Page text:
While there are mixed results on the effectiveness of a four-day workweek, it’s something people have asked for time and time again. A bit of history…The modern 9-to-5, eight-hour workday started in the 1800s and was a welcomed reduction from 12-to-14-hour workdays! It then became mainstream in the 1920s, thanks to Henry Ford. And then the standard 9-to-5 morphed into the 8-to-5 (adding an extra hour) sometime in the early 2000s when employers wanted a full eight-hour workday, excluding lunch.
So, it looks like this push-and-pull battle from less to more, back to less, and back to more again is a tale as old as time! It’s possible the four-day workweek could have its moment in the sun in the near future. How would it affect the world and our lives? This flexibility could be a game-changer for the next generation of employees. That remains to be seen.
The Working Space
Virtual? Hybrid? Return to the office? It’s anyone’s guess as the concepts are battling it out in the court of public opinion and employee tolerance, in what Business Insider dubs “a fight over what the future of work looks like.”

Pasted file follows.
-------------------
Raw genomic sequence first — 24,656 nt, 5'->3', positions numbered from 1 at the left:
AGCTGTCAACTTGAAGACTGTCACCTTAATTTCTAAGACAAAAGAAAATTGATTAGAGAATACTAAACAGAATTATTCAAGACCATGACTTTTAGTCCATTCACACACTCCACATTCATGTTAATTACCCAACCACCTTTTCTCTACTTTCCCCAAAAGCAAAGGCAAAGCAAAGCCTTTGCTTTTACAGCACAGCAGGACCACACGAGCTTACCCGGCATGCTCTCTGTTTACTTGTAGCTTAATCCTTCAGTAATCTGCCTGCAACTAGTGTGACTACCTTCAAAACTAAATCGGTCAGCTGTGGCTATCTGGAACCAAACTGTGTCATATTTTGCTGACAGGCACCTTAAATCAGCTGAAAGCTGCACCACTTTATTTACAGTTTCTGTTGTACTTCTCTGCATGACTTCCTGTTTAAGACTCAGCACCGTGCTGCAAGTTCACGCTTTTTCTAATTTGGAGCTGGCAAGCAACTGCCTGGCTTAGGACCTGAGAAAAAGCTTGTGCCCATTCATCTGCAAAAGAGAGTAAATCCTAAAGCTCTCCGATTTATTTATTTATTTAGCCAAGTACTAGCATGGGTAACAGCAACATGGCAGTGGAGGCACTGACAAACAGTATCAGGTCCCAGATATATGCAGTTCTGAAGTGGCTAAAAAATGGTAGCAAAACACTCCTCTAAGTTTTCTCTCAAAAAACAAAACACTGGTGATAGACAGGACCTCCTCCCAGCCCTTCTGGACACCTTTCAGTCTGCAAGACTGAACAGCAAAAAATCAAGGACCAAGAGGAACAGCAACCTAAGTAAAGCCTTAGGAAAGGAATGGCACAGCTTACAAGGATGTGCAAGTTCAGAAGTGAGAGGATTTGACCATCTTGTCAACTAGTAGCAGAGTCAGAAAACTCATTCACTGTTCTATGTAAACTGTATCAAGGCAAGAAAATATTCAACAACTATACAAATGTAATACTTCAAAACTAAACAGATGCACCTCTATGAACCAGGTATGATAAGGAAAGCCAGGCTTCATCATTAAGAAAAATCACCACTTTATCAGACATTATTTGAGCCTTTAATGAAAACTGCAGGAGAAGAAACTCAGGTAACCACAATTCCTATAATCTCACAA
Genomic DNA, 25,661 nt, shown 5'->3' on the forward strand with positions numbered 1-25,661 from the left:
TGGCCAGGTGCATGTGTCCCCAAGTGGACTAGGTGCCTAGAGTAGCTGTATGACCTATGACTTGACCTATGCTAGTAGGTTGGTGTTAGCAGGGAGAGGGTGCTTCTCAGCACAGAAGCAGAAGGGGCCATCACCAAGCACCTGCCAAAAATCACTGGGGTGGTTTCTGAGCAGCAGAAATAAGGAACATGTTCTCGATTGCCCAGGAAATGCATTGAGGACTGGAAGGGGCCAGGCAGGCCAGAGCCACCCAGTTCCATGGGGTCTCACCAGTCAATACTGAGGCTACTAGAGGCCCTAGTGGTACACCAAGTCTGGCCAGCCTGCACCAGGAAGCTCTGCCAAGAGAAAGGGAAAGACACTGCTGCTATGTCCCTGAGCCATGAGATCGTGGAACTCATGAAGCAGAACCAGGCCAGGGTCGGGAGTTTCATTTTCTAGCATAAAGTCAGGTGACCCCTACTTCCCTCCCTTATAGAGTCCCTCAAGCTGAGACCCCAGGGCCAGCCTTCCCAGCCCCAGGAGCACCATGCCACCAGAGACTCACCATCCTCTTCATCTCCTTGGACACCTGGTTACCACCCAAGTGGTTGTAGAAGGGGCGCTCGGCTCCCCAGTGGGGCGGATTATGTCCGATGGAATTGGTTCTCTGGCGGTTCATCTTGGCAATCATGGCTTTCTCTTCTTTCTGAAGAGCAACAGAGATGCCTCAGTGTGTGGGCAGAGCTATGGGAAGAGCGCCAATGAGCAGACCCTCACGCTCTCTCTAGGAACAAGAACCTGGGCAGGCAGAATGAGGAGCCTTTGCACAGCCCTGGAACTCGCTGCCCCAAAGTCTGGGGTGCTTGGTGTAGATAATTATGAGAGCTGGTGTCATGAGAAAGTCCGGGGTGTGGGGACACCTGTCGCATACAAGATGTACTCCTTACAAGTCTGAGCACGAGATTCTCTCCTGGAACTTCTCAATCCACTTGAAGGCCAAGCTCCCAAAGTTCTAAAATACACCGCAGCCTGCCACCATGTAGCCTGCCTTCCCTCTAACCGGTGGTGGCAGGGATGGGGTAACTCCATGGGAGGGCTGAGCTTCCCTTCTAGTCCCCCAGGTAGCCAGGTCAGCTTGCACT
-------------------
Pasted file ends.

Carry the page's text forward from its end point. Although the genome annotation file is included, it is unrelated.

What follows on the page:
Pre-pandemic, working in a fabulous high-rise in a vibrant city was a draw for many professionals—and employers paid the high price of real estate to keep employees onsite. Add concerns about the viability of collaborating remotely, and it’s understandable why some businesses want their employees to get use of their offices. And it’s also justifiable that employees want to retain the work-life balance they have grown accustomed to by working remotely (if they’re able to). Some professionals vow never to return to the days of two and three hour daily commutes again! We’ll see where the push and pull will end up, and where Gen Alpha (and our future selves) will take this in the next decade or two.
And we can’t forget technology (which may be a friend or frenemy to us, depending on who you ask), which enables us to work remotely and brings us to the last topic…
The race to develop AI further has prompted tech leaders to urge a slowdown in the advancement of the technology in an open letter in what they view as a “dangerous race.”